October 27 - November 2, 2010
Assembly committee puts
N.Y.C.H.A. on hot seat
The State Assembly Housing Committee
organized a public hearing on Tuesday,
where they interrogated New York City
Housing Authority ofﬁcials concerning
questionable repair policies.
Members said they have received numer-
ous complaints from tenants about untend-
ed leaks, mold outbreaks and cracks in their
ceilings. Michael Kelly, general manager for
N.Y.C.H.A., said the Centralized Calling
Center, created in 2005, allows the author-
ity to systematically track and follow up on
But tenants often have to wait for months
until their walls or appliances are ﬁxed.
“Does that mean that I have to wait for
an appointment, if water is leaking in my
apartment or my toilet is overﬂowing?” said
Assemblyman Vito Lopez of Brooklyn, who
led the discussion.
“Our goal is to respond to an emergency
within 24 hours,” Kelly replied.
Urgent requests, he added, must be
deemed life threatening, such as gas leaks
or ﬂoods. According to Kelly, N.Y.C.H.A.
sends a handyman to abate the emergency,
after which tenants must schedule a follow-
up appointment with a specialized trade
worker. If they don’t call back, their work
order is cancelled.
“Nobody more than N.Y.C.H.A. would
like to solve these maintenance repair
issues,” said Gloria Finkelman, the author-
ity’s deputy general manager for operations.
“But our maintenance worker may or may
not be able to ﬁx that leak.”
Several tenants citywide who came to
testify shared ﬁrst-hand accounts of poor
living conditions, including ones from
Smith Houses and Lillian Wald Houses,
both in the Lower East Side.
Nearly 35 percent of Smith Houses resi-
dents recently gave N.Y.C.H.A. an “F” for
timeliness on repairs.
Miscommunications are exacerbating
the repair problems, according to tenants
and elected ofﬁcials.
“So many residents come to me with ter-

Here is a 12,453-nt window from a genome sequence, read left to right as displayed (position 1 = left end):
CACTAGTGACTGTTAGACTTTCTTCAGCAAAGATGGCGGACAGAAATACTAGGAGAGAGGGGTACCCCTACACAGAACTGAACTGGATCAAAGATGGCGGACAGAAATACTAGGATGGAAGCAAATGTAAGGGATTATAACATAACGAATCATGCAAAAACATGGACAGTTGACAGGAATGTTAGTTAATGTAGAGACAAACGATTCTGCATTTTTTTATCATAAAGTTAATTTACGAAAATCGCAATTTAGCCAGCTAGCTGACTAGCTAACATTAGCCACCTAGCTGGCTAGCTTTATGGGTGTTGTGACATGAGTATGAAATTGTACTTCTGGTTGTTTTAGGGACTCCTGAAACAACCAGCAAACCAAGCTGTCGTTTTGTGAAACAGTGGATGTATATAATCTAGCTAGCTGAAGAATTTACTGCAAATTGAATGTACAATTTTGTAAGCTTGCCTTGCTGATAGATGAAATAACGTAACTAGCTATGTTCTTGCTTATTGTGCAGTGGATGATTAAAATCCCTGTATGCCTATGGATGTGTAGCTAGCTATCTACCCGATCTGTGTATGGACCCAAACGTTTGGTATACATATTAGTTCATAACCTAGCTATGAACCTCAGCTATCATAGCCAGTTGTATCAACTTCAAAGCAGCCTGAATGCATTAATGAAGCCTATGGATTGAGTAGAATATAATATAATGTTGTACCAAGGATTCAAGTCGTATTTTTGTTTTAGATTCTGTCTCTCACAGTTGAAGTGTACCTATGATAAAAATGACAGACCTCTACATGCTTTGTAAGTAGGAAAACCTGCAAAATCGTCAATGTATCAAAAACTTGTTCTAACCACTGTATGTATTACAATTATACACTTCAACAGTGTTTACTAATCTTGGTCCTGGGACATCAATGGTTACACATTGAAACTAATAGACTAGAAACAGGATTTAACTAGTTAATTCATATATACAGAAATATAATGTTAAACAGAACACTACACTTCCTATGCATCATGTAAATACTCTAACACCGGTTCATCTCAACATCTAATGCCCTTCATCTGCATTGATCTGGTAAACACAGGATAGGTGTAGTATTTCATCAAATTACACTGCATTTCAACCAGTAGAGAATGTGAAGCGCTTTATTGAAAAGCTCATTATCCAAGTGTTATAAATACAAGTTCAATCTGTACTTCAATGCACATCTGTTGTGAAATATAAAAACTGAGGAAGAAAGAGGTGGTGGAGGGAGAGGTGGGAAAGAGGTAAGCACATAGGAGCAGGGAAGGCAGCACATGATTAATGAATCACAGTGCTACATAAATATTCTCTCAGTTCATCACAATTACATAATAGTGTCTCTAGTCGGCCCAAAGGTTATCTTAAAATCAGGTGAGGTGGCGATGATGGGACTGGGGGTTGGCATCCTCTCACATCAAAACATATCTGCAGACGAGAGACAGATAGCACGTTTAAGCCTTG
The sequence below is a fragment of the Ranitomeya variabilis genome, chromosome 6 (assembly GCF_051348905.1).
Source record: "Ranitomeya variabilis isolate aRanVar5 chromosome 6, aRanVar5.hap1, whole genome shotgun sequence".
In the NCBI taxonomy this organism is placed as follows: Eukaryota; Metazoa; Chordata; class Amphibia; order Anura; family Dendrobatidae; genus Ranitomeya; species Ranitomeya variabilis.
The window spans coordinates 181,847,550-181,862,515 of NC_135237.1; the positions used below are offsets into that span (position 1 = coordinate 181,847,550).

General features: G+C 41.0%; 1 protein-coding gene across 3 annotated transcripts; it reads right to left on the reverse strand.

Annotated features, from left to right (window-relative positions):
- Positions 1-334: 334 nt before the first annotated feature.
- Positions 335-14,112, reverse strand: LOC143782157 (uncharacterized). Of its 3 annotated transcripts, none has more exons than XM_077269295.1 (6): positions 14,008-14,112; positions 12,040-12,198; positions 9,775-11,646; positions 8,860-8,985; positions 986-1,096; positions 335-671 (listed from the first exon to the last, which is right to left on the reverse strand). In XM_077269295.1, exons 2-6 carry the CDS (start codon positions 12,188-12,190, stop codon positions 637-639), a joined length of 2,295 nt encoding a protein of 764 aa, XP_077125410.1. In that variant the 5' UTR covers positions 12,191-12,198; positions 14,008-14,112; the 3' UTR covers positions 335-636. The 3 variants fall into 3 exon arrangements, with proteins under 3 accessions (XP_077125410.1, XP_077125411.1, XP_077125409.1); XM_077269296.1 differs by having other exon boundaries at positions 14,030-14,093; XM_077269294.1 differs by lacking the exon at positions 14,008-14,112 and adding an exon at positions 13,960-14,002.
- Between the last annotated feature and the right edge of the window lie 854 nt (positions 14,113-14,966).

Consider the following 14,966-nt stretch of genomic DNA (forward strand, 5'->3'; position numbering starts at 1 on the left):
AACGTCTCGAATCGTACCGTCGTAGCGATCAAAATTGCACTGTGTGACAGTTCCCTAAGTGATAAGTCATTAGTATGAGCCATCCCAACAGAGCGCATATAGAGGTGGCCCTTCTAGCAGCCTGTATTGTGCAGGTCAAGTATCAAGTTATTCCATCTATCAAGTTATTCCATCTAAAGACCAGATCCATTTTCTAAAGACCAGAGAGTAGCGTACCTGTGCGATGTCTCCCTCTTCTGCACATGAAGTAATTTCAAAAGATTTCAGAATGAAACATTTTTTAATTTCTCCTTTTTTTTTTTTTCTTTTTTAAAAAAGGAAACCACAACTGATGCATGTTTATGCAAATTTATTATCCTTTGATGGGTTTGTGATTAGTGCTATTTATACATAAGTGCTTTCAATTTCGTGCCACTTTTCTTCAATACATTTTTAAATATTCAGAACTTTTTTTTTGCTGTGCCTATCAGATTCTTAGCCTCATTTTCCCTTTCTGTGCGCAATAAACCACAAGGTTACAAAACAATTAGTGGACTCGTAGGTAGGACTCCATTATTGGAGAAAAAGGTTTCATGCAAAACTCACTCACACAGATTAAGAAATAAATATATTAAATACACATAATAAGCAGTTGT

rible repair problems – leaks, ﬂoods, holes –
and have no way to address their problems
because of their language barrier,” said
Smith Houses resident Chun Yin Chu, a
member of the tenant association.
Lillian Wald resident Shirley Burnett
can’t sleep in her own bedroom because
broken windows let in rainwater. The mois-
ture, she said, makes it difﬁcult to breathe
and has caused black mold to form on the
“I used to wake up coughing all the
time,” said Burnett. “The fact that these
problems are affecting our health is unac-
Assembly Speaker Sheldon Silver didn’t
attend the hearing, but did release a state-
“Residents of public housing are suf-
fering through unacceptable delays in get-
ting maintenance problems ﬁxed in their
apartments. The New York City Housing
Authority must streamline and improve its
process for ﬁling work orders and making
repairs so that tenants are not left with
half-ﬁxed plumbing or holes in their walls
for months on end,” stated Silver.
Silver, who supported a federal law
passed last year that will direct millions of
federal dollars to public housing, promised
to “continue to work with tenants to address
in the Atlantic
The C.B. 1 Waterfront Committee voted
that Trans Elect, Inc. forge ahead with plans to
build wind farms in the Atlantic.
Their resolution states, “Trans Elect Inc.’s
project to build wind farms off the east coast
has received positive attention, and it has
been estimated that the wind farms could
produce power equal to that of ﬁve nuclear
power plants without the problems of nucle-
ar waste and potential dangers.”
The Department of Energy predicts that
electricity demand will increase by 28 percent
by the year 2035. The renewable energy source